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  • Ren Gudino

Solar Eclipse in Arkansas: What that Means & How to Prepare

On Monday, April 8, the solar eclipse will plunge 2/3 of Arkansas into total darkness for about four minutes, starting at 12:33pm. The partial eclipse will be visible over the course of several hours. The only times this has happened in Arkansas has been in 1834 and 1918—making this a big year for our small southern state.



The projected visitors coming to our state to witness the path of totality has ranged from 300k to 2million, with Sarah Huckabee Sanders telling residents to expect our population to double on the day of the solar eclipse.


According to the Arkansas Department of Transportation, Arkansans are being told to prepare for congested highways and a lot of traffic, with ARDOT working on clearing highways and filling potholes to improve safety conditions beforehand. They also plan on having gas trucks and crews prepared with water and snacks, just in case of a big back up.


Most of this traffic is going to visit the River Valley area. Cities such as Russellville and surrounding are rumored to receive the brunt of tourism, which is sparking concerns for residents in the area, who hope avoid any major repercussions.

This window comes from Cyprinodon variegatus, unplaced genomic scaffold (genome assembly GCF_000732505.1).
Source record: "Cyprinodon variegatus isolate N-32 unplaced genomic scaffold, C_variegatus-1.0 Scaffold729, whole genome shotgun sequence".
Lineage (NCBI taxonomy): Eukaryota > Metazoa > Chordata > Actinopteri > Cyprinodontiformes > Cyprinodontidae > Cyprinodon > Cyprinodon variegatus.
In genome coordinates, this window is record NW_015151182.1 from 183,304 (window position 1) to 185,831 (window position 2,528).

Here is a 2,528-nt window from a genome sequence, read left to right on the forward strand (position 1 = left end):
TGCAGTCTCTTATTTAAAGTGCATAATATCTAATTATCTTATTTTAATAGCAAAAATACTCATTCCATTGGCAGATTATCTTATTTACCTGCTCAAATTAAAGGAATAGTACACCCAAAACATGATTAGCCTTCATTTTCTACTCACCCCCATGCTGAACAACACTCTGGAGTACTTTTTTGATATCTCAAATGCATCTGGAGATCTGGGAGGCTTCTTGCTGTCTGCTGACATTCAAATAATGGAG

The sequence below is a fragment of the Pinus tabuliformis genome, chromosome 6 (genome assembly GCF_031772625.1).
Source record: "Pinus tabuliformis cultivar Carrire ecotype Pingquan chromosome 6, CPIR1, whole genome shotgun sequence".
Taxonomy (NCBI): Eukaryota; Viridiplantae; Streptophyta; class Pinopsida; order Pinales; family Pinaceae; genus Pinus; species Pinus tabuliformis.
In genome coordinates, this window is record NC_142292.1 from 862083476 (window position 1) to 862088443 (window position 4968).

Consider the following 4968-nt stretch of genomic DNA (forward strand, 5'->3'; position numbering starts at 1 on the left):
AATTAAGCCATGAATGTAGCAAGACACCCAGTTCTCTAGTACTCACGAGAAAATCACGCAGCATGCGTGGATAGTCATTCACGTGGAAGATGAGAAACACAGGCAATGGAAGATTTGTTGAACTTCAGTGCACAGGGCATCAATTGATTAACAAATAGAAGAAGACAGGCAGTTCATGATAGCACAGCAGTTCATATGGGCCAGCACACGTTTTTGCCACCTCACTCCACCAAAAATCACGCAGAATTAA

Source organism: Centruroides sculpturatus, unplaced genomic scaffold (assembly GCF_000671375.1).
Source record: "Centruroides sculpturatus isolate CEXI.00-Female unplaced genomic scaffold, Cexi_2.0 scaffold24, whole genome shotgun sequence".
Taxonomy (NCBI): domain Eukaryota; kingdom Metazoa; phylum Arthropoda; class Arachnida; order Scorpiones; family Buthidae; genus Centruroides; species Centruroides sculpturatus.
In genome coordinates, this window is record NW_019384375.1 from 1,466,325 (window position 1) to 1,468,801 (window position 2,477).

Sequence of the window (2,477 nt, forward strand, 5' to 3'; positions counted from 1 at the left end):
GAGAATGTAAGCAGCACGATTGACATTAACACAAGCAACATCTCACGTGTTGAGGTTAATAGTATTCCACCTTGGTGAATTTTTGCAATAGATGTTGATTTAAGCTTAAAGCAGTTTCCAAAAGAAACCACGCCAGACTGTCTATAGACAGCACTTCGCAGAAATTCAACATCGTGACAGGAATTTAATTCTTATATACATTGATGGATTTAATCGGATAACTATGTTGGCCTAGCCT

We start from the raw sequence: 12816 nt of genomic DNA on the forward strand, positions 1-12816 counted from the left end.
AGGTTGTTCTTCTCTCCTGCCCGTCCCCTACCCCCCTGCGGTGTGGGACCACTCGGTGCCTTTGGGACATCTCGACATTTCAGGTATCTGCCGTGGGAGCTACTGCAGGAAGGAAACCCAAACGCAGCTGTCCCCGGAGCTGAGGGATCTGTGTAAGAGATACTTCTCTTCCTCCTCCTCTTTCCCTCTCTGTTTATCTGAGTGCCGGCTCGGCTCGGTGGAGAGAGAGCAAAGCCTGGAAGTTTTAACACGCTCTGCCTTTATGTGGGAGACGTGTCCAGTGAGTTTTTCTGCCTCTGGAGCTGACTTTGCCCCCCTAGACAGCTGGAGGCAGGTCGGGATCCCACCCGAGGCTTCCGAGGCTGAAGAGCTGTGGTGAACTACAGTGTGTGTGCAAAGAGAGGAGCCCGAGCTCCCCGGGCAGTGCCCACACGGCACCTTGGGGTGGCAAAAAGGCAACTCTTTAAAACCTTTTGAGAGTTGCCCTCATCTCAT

In another attempt to increase safety, 103 school districts will be closed on that day, cutting down on school traffic and allowing parents to keep their kids close for the event. Companies are encouraging their workers to work from home. ARDOT is also suggesting tourists vary their leaving time in order to decrease congestion on our interstates. The Arkansas Trucking Association is being asked to have a “trucking holiday” on the day as well.


The Arkansas Division of Emergency Management is on standby. Public Safety is confident that we are prepared but are also making necessary adjustments such as switching to radio and communication apps to avoid clogging the network. The Department of Parks, Heritage, and Tourism is looking forward to what may be the largest tourism event in our history.


Even Arkansas’s largest cities are small in comparison to our metropolis neighbors and this weekend will be one of the most important times to pay attention to city traffic signage—this includes residential areas and private areas that may be offering their lots for parking. Please look over your route prior to travel, look up any detours, and familiarize yourself with the areas you’re staying in beforehand—as well as where you may be parking. The main roads to be prepared for are I-30 heading in from Texarkana to Little Rock and I-40 heading up to Conway and Russellville. According to KARK, “ARDOT is encouraging drivers to stock cars with chargers, food, water and medications and make sure plans are made for bathroom breaks.”


Let’s keep Arkansas a safe and fun place to visit and may you have a happy solar eclipse!

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